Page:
What a difference 20 million miles makes! Images of Pluto from NASA’s New Horizons are growing in scale as the spacecraft approaches its mysterious target. The new images, taken May 8th-12th using a powerful telescopic camera and downlinked last week, reveal more detail about Pluto’s complex and high contrast surface.
A recent survey using the Canada-France-Hawaii Telescope has discovered hundreds of new galaxies in the Virgo Cluster, the nearest large cluster of galaxies. Most are extremely faint dwarf galaxies, objects hundreds of thousands of times less massive than our Milky Way, and amongst the faintest galaxies known in the universe.
At CASCA 2015, Roberto Abraham from the University of Toronto describes the first results from the Dragonfly Telephoto Array — an innovative, multi-lens system designed to produce digital images of ultra-low surface brightness objects at visible wavelengths — that is at least ten times more efficient than its nearest rival.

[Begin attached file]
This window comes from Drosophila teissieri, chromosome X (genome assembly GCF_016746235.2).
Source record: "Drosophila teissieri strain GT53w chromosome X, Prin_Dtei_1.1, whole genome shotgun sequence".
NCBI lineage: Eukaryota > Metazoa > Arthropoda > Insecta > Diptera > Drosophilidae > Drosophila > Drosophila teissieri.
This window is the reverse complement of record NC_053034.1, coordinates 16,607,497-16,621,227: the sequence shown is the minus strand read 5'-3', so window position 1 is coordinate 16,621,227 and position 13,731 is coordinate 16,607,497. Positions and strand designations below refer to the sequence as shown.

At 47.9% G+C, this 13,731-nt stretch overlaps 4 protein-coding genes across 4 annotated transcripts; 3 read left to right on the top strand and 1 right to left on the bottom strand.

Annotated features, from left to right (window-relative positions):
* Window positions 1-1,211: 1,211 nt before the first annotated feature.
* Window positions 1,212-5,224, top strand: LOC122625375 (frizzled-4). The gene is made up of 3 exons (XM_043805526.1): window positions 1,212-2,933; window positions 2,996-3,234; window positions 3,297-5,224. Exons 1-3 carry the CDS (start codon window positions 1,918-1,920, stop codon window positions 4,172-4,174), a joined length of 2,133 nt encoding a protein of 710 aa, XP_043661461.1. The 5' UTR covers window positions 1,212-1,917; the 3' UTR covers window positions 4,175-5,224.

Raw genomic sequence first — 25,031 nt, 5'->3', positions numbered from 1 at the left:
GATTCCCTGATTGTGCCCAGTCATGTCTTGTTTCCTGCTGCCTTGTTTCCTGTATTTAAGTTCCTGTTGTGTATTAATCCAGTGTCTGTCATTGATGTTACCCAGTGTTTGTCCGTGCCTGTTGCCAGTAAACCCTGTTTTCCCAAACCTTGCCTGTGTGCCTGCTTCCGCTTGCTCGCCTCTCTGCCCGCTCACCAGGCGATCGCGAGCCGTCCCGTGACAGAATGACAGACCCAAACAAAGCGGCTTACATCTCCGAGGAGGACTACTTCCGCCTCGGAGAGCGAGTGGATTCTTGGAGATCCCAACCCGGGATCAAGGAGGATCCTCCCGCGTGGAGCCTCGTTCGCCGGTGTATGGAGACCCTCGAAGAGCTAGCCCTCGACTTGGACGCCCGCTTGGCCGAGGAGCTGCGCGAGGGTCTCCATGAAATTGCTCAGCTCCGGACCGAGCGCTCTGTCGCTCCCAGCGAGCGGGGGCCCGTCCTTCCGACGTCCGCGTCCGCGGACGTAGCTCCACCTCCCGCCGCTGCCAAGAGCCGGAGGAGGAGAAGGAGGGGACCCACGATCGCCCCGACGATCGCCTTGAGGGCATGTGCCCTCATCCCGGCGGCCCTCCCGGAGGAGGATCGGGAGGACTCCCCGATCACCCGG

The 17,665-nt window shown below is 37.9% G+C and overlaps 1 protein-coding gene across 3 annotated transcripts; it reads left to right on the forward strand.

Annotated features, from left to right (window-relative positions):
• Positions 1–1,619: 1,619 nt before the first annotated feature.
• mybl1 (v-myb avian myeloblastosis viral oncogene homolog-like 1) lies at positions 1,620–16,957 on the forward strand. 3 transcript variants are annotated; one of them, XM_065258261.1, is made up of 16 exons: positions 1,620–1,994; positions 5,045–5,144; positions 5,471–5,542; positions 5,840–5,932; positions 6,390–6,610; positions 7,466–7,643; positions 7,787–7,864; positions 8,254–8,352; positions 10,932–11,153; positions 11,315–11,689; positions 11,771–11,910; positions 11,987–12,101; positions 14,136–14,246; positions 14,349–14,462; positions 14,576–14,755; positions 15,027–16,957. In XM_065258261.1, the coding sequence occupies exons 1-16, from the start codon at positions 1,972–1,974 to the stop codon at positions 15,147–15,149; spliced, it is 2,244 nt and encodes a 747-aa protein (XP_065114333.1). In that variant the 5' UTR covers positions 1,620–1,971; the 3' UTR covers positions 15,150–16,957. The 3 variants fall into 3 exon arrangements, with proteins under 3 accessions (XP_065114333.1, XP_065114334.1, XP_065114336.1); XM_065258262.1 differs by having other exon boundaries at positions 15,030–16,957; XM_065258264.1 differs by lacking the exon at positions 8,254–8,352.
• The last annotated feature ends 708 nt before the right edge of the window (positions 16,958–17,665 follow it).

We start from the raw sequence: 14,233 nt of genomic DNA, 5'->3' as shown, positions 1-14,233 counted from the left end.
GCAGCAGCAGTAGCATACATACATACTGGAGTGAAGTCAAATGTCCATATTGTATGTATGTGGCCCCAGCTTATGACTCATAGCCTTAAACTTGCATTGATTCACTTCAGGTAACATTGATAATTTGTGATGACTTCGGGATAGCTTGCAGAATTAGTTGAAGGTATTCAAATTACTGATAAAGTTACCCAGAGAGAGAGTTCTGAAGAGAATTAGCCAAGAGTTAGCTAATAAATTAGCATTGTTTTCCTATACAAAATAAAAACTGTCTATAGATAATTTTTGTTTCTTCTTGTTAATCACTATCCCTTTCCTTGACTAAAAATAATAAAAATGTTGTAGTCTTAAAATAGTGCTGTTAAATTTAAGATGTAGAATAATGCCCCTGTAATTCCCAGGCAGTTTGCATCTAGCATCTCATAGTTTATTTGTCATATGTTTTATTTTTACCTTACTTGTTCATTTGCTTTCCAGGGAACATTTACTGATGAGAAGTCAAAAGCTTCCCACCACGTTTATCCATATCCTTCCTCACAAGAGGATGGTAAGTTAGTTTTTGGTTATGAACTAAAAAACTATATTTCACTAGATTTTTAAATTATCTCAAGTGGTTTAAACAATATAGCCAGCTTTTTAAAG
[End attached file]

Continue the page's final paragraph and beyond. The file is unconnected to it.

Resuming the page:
A team of Australian and Spanish astronomers have caught a greedy galaxy gobbling on its neighbours and leaving crumbs of evidence about its dietary past. Their successful and novel approach to investigating how galaxies grow is being used in a new program to further refine the best models of galaxy evolution.
Type Ia supernovae are violent stellar explosions that shine as some of the brightest objects in the universe, but there are still many mysteries surrounding their origin. Now a team of astronomers have witnessed a supernova smashing into a nearby star, shocking it, and creating an ultraviolet glow that reveals the size of the companion.
Seeking to expand how we observe and understand phenomena such as supernovae and colliding black holes that generate gravitational waves, the National Science Foundation has just dedicated the Advanced Laser Gravitational Wave Observatories (Advanced LIGO) in Richland, Washington and Livingston, Louisiana.